It’s Sarong Place, It’s Sarong Time

sarong

The sarong has a power and mystique all its own. In my case, this influence is embarrassing as well.

A sarong evokes balmy, breezy beaches and images of voluptuous Dorothy Lamour in those Road To movies she made with Bob Hope and Bing Crosby. Although they were made before I was born, the sarong is timeless, and when one finally came to me unbidden, I was happy. Or so I thought.

Recently, I received a fabulous leopard sarong for my birthday. Made out of fine cotton, there were two pieces, one long and fringed and the other triangular and smaller. Although the smaller piece sort of resembled a halter-top, I could not fit it anywhere upon my person. Its two buttons offered neither clues nor solutions, as the space between them could not embrace even two fingers around. I concentrated on the bigger piece because it seemed workable, with the key word being “seemed.”

Even though I could sort of fasten the sarong with an end piece of its fringe, I couldn’t keep it on for more than a few minutes, no matter how hard I tried. My efforts brought new meaning to the term: “You can’t keep a good man (or woman) down.”

Once I was walking down the stairs and as I reached the first landing, I found myself as naked as the day I was born. A long piece of spotted material lay wrapped at my ankles, awaiting explanation. I’ve tried different ways of putting it on: starting from the back to the front, the front to the front, the front to the side, the side to the other side, upside-down and inside out.

Strangely, I feel at a loss for options.

I can wear the sarong as a temporary sheath, but unless I want to do my errands topless, I really do have a problem. The smaller piece is too small for anything and the larger one, well, you know about the larger one. So what is a person and her sarong to do?

I suspect that women who wear saris could help me if they really wanted to.  I unfortunately, do not know any of them or anyone else who does. I used to see many saris and they seemed to remain on the bodies of those graceful ladies as they went about their daily business. Somehow, they managed to wrap one piece of several yards of material around their bodies and fasten it in some very mysterious fashion.

Apart from being hopeless to decipher if you are outside of the culture that created them, the sari and the sarong are similar but different. How so, you say? So glad you asked.  They are both made from one length of fabric, but they are ties differently (I say this even though as far as I am concerned, this explanation is no help at all).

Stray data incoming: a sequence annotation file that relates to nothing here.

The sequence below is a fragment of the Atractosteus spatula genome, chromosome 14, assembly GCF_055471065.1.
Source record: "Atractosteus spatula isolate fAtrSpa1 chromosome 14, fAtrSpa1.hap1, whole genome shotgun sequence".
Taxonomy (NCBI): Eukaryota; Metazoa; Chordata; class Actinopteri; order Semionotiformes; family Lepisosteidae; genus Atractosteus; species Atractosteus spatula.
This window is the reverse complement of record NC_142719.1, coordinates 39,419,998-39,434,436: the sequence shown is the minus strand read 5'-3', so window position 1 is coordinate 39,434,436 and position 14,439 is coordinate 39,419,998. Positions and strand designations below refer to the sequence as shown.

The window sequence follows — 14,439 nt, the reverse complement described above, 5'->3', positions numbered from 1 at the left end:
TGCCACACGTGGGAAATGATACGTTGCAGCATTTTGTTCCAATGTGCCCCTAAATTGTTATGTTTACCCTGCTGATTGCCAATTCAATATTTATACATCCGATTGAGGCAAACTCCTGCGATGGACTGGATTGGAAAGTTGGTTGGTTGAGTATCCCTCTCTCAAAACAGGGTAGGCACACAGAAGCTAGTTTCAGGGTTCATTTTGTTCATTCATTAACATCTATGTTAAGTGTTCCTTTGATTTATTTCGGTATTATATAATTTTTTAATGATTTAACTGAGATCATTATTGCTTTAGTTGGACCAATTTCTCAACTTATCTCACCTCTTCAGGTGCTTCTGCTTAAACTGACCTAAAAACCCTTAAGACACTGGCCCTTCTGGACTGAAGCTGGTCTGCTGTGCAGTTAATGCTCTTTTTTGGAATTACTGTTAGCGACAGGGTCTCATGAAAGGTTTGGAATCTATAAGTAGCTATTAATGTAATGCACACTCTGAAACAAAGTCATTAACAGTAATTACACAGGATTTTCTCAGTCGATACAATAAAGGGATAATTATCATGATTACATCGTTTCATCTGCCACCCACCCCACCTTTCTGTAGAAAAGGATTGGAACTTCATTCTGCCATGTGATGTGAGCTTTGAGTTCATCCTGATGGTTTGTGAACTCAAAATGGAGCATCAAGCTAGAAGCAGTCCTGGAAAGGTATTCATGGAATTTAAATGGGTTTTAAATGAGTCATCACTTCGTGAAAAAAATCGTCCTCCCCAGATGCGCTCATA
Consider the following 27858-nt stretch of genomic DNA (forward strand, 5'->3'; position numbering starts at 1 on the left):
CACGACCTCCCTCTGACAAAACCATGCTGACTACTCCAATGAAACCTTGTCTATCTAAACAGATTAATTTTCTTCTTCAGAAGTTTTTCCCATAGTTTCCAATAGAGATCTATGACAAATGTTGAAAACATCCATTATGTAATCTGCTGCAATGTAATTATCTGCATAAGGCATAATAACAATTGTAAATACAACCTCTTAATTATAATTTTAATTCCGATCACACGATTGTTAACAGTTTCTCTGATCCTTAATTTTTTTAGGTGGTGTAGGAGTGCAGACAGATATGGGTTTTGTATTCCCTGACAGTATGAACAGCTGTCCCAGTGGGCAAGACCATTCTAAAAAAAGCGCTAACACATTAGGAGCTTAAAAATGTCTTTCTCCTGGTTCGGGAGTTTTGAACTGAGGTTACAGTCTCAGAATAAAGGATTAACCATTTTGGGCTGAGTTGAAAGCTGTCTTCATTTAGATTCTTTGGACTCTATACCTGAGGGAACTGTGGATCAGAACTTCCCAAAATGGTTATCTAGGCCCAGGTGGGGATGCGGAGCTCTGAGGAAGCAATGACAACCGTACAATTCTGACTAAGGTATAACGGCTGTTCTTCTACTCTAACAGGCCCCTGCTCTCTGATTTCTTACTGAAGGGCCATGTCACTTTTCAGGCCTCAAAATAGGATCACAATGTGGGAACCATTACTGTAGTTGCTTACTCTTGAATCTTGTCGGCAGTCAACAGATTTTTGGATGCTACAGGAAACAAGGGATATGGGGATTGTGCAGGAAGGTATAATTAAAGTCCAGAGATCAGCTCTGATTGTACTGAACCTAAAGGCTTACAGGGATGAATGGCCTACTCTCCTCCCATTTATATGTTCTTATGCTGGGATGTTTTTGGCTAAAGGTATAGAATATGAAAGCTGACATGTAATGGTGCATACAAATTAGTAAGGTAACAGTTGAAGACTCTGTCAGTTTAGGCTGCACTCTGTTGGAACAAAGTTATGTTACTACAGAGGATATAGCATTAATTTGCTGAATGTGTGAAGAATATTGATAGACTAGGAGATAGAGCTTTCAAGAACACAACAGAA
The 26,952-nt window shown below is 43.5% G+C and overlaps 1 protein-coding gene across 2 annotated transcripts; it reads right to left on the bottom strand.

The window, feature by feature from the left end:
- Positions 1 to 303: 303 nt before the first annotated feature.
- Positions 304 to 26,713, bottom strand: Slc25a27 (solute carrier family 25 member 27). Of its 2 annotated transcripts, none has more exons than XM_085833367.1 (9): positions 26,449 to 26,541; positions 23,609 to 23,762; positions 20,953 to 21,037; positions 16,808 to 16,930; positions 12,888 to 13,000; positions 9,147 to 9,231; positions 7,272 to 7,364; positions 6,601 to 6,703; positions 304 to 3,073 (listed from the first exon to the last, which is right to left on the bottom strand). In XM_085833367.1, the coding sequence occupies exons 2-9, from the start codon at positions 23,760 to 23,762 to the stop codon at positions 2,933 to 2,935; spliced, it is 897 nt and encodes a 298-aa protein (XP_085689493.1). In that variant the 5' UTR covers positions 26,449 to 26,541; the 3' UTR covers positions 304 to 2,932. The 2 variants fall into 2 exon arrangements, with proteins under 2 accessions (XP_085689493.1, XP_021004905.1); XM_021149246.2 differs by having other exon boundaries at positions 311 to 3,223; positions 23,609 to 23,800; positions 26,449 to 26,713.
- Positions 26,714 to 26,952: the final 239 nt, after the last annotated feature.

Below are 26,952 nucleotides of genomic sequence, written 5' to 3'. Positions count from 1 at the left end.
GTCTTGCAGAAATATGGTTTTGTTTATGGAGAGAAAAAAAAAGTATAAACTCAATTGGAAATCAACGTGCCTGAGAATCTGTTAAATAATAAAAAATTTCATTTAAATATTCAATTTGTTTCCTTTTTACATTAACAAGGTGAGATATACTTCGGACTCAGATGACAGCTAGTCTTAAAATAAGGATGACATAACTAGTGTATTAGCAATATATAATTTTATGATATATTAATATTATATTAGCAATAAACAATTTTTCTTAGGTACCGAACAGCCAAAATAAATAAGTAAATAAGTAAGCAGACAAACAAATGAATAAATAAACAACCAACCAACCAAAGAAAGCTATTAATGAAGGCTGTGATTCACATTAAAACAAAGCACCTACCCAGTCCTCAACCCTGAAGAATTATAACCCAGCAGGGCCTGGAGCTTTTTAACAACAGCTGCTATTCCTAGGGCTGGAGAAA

The sarong comes from the Pacific Islands; I am from Brooklyn. Perhaps that’s the problem right there.  It is made by wrapping a single large, square or rectangular piece of fabric around the body, either the waist, above the bust, or tied about the neck. A sari is actually a style of dress which includes a tunic or tee-shirt, and a long narrow piece of fabric wrapped about the body to form a skirt and sash.

Friends are absolutely no help at all. After they laugh, they say good luck. My boyfriend smiles and encourages me to wear it, although not in public. It isn’t funny though, because I want so much to make my sarong a viable part of my wardrobe.

Even the Internet is no help. I found diagrams marked a, b and c for fringe dresses, tie dresses, wrap dresses, scarves, bottom fringe skirts, fluff top dresses, jumpsuits, and butterfly jackets! Of all these possibilities, I still can’t figure out what goes where and how to keep the damn sarong fastened.

Every day I try a little. I think, ‘Now you got it! Dorothy Lamour, eat your heart out!’ And then, poof! It’s gone with the wind and other places further south.

According to Dr. Phil, there is no reality, only individual perception. Does that mean there is no real nudeness but just the discernment of the same? The philosophical repercussions are alarming, but no more so than managing to stay dressed, even in the privacy of my own home.

If you have any suggestions, please send them along.

And let me know if you are interested in owning a slightly used, positively beautiful and completely useless sarong!

(photo courtesy of Alxyago/Dreamstime.com)

 


**Marjorie Dorfman who is also known as M Dee Dubroff, is a freelance writer and former teacher originally from Brooklyn, New York. She now lives in Doylestown, PA with one cat named Mr. Biscuit and her significant other, a graphics artist and former designer of postage stamps, both of whom keep her on her toes at all times.  For more fun articles, visit http://www.cultureschlockonline.com!

Smiles For All